As far as disagreements, most of them go back to AFBR and the IMDB BR forum. Of course I didn't realize who you were at the time and thought you were just some troll pretending to have inside info on the DVD set before it came out :oops: :D

At the same time I think we agreed on a lot of stuff too. :)

Thank you,

Andy
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Charles de Lauzirika

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Post Thu May 21, 2009 2:56 am

ridleynoir wrote:I never meant to say it was obvious, because I think you have to look at it real hard to notice it. Mostly the motion blur on the wings doesn't quite seem to blend 100%, and it kind of reminds me of a slow motion done without overcranking and then transferred to video. I almost wonder if the slow motion on it was done by splicing in more frames instead over overcranking from the start. I also think it may have been just the quality of the new background is so clear and the dove seems a little less clear. Was the the film stock used from a smaller camera perhaps?


It's the exact same real dove from the Theatrical Cut, with the exact same step-framing that was done in 1982, scanned directly from the negative. Seriously, the dove is unchanged except for being digitally composited into the new matte painting and being color-timed to Ridley's tastes. If you watch the "All Our Variant Futures" featurette on Disc 5, David Dryer discusses creating a CG dove for this shot, but this was never done. It was just an early idea he was exploring.
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Post Thu May 21, 2009 3:02 am

Yes, but it differs in quality from the background, that is my point. The original scene also looked out of place because of the slow motion on it as well as the setting. The dove "Flickered" in the original as well. It just looks more unnatural in the new version. I never thought the Dove was CGI ever. I recognized it as the same dove.

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Charles de Lauzirika

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Post Thu May 21, 2009 4:07 am

I was just pointing out that nothing was different about the dove itself or the way it was filmed or the way it was optically slowed-down in post, since you were wondering about slow-motion. Also, the new steam and rain elements used in the new digital matte painting were step-framed to match the original dove.

I don't think it's necessary to convince every living soul that the new shot is perfect or even an improvement, but most of the reasons I've heard from those who don't like the shot really have no bearing on how the shot was actually created. It is certainly the most obvious VFX fix in the entire Final Cut though. Given that there are over a hundred picture enhancements or revisions that most people will never notice, I understand that the most obvious one would take some getting used to.
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Post Thu May 21, 2009 1:52 pm

It's alright Charles, it is NEAR perfect, but since for some reason I can still see it's imperfection, maybe I have a more discerning eye than you ;) :)

Actually all of us have very astute abilities to spot inconsistencies in things that we don't often understand. Like the same way we can spot a photoshopped photo in an email, or a humanoid robot that gives us the "uncanny Vally" creeps, or a hot girl at a nightclub that is actually a guy. :) Sometimes the when you look at something too many times you begin to miss the the subtleties that we haven't thought about.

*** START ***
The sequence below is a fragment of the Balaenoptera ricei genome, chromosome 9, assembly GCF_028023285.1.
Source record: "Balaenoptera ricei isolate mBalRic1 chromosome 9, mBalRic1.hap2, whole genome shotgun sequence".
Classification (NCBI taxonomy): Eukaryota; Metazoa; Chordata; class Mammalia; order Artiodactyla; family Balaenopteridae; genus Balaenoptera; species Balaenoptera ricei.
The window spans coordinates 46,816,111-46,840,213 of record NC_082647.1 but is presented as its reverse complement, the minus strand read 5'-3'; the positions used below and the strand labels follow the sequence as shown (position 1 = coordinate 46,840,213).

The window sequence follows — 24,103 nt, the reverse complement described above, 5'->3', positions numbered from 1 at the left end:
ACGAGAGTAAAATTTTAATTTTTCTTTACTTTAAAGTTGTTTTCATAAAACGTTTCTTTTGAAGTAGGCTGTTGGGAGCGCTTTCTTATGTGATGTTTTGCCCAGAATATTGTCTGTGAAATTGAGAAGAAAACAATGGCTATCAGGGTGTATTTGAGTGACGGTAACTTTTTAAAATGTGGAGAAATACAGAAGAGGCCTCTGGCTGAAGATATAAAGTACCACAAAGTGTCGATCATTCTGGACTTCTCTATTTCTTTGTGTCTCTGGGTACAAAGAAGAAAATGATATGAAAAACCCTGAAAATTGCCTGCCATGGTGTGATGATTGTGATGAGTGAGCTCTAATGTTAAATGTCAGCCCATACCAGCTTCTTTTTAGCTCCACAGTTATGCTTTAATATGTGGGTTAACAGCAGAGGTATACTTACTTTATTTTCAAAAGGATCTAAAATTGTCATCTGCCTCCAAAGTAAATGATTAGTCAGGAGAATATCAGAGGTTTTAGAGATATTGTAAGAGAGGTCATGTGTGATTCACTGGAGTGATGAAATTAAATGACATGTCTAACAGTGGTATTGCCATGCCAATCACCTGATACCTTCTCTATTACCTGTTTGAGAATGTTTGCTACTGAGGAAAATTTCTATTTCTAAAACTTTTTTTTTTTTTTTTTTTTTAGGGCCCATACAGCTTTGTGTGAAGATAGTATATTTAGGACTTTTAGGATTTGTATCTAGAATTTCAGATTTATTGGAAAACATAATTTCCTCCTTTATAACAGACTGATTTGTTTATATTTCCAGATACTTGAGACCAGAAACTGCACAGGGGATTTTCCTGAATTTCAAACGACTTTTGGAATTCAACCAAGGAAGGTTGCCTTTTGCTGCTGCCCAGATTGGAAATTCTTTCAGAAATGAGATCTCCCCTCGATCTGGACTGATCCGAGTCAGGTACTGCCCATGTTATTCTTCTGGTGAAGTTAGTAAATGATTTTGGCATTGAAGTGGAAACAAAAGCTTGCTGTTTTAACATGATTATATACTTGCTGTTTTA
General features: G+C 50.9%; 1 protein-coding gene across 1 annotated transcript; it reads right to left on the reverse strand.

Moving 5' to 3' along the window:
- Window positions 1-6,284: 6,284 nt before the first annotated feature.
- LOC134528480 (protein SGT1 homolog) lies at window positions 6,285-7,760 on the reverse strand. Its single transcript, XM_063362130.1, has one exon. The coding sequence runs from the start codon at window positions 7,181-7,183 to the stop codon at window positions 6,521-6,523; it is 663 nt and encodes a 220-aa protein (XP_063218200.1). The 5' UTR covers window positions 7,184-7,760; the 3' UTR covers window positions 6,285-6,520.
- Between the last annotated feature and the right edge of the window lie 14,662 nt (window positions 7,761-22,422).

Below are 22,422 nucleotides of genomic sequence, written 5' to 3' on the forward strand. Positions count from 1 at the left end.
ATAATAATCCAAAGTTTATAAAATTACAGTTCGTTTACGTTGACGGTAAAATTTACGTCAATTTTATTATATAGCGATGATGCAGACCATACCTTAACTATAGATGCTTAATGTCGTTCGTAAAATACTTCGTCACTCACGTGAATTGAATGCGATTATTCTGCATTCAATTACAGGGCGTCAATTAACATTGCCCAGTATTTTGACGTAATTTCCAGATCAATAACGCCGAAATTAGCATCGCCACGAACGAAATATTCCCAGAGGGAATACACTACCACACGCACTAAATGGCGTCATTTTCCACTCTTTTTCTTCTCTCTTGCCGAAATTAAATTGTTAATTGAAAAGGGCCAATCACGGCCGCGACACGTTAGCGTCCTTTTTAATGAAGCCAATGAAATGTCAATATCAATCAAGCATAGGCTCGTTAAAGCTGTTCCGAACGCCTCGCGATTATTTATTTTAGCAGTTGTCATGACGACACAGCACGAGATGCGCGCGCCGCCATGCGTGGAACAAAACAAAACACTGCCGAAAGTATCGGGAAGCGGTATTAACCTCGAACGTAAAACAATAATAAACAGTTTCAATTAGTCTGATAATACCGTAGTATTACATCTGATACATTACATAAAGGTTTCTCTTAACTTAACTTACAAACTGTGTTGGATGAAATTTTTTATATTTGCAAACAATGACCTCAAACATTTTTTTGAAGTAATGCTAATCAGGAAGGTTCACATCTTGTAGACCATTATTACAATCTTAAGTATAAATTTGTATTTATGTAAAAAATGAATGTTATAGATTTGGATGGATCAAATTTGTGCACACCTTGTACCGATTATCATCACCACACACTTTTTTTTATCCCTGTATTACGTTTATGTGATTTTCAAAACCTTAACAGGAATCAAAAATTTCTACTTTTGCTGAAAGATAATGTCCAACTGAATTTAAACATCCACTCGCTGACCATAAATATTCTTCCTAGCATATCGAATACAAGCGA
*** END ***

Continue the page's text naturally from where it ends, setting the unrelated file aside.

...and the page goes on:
Actually there is no reason to be defensive about it. I am nitpicking and the only way to make it perfect would have been to photograph the dove on location with the correct setting, camera and lighting. It is still far superior than any of the other matt shots in the movie from 1981-2. maybe it is its superiority to those shots that makes my spidey sense tingle.

Andy
Last edited by ridleynoir on Thu May 21, 2009 2:27 pm, edited 1 time in total.
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Feyhra

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Post Thu May 21, 2009 2:24 pm

all i was really saying is a like the old dove sequence much better. can't really explain it clearly. it just seems futile to try to explain one's tastes too much. the old scene seems more 'right' somehow. it's good that folks are talking about it, however :)
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ridleynoir

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Post Thu May 21, 2009 2:31 pm

Even though the old scene did bother me less over time, It originally made my gut ache and even made me giggle in uncomfort by how out of place it was. The new scene is far superior, but it will take time for us to accept it because the old one is what is ingrained in our minds. Kind of like Jennifer Grey's nose job :)

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Post Sat May 23, 2009 3:42 pm

ridleynoir wrote:Kind of like Jennifer Grey's nose job :)



:lol: :lol: :lol:
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Post Sat May 23, 2009 9:02 pm

Charles de Lauzirika wrote:I'd love to see it in a theater again too. It really is a mesmerizing experience. I never get tired of watching it.


You know what would be awesome? A showing of The Final Cut at Union Station, in the wing that was used for shooting the LAPD/Police 995 station sequences. I was at Union Station a couple of weeks ago for Train Day 2009, and there were bands playing there. The acoustics shouldn't be good at all in there, but they're actually very good. They set the stage up behind the ancient ticket counter, believe it or not.

Another venue that would be great would be the Million Dollar Theatre, which is now 100% fully functional again. I believe it now is equipped for digital projection. The Jules Verne Society is doing a showing there of "Some Like It Hot."

Yeah, I'm jonesing to see it again in a theatre too. It would be awesome. This is, after all, 2009...t-minus 10 years and counting...
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Post Wed Jun 03, 2009 1:36 am

I have to say I'm absolutely 110% in favor of and support the new dove FX shot in the FC. Not only are the FX completely impeccable, what I appreciate equally in the new version is the aesthetic restraint behind its envisioning: it's a very simple still shot, not some over-stylized dolly or crane shot, and it blends seamlessly and unobtrusively with the rest of the scene. I can feel the love and respect for BR in this new shot, not a "wow, look at me" throwaway-videogame sensibility so common in 21st-century sci-fi. IMO, it kicks the hell out of all other versions of this shot, and makes them look like the pre-vis inserts that they really were (before Scott and Deeley ran out of bling circa 1981). Hats off to the FC team on this one!